Vietnam – Ways to Travel
There are many places how to travel in the country. I have prepared for you a small summary with some recommendations.
You can rent a car or a motorbike. Some years ago it was not officially possible at all, and the international driving license did not help. I really do not wonder to tell the truth, so the experienced driver here will have problems. Especially in cities which are chaotic. The brave ones of you can rent a bike to the north and ride through the mountains. However, good orientation is quintessential, you will not find not many maps over there and locals don't usually even know how to use them.
The second option is the use of local public transport - day, night, and even busses with
beds - in my opinion the worst option. They are not comfortable, they do not keep to their schedules and the crossings are long. Besides, the pockets with some pockets have one minor problem, the size of the pocket is normalized to the average Vietnamese, so you do not have a chance to fit in...
I would not recommend buses at all for long journeys. Even if you had a local driver. The maximum speed on the highway is about 80 km/h. So you can make quite a good guess how much it would take from Hanoi to Hue; nearly 700 km.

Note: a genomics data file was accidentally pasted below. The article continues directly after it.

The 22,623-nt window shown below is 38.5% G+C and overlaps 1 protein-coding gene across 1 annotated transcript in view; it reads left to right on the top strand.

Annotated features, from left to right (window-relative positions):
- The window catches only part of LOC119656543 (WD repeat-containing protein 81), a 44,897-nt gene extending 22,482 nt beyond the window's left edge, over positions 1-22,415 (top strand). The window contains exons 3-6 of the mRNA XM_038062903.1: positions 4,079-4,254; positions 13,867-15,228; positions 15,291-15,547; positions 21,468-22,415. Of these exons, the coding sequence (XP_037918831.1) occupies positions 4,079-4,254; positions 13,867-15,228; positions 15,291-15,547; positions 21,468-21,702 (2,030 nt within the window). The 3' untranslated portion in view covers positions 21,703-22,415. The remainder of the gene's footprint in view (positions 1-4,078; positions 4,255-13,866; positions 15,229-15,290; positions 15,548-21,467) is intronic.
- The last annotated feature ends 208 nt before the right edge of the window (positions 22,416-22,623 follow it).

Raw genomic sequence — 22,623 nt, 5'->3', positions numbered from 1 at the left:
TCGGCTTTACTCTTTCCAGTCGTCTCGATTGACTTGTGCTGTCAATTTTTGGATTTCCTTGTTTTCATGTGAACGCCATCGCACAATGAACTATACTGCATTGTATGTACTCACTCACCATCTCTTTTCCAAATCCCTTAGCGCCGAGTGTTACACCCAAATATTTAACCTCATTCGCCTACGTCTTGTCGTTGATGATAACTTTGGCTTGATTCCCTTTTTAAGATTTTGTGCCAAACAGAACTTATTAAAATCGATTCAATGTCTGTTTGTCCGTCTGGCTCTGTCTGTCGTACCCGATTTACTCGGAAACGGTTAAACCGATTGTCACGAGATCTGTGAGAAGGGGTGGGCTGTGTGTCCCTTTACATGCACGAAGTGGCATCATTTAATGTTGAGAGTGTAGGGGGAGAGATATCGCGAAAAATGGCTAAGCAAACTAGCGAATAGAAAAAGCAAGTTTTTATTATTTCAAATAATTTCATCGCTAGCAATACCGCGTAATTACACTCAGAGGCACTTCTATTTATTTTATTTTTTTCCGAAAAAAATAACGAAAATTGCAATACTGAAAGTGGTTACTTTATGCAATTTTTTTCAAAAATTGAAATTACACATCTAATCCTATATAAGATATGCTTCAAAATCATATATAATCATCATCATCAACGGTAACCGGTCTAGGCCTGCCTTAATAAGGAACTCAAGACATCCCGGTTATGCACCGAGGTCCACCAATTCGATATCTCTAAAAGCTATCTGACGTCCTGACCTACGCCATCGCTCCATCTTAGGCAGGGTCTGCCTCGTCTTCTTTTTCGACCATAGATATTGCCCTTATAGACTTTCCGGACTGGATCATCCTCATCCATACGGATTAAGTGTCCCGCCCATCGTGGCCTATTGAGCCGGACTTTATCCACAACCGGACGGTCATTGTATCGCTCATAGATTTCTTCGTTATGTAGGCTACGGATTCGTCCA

Domestic flight is not a bad solution either. Yet I recommend night trains instead. They will get you to a lot of places, save you some money you might otherwise spend for accommodation, and the next day you will see new places. It depends on the type of train, somewhere beside a bed, you can also get small refreshments, water, fruit and biscuits, some even one-time slippers. There is one disadvantage to trains – air conditioning is always put on max. Cabins are mostly 4-bedded and can be seriously cold on the top bunk. I have not met a train yet, where one can switch air conditioning off. However, the quality of this means of transport is improving, new wagons feature better toilets, digitized train speed information, information on the next stop or terminus. At the station you may be approached by kind helpers who will offer help with luggage. As soon as you nod to him, prepare a lot of money, however. Nothing is for free, and they can significantly overestimate the value of their work.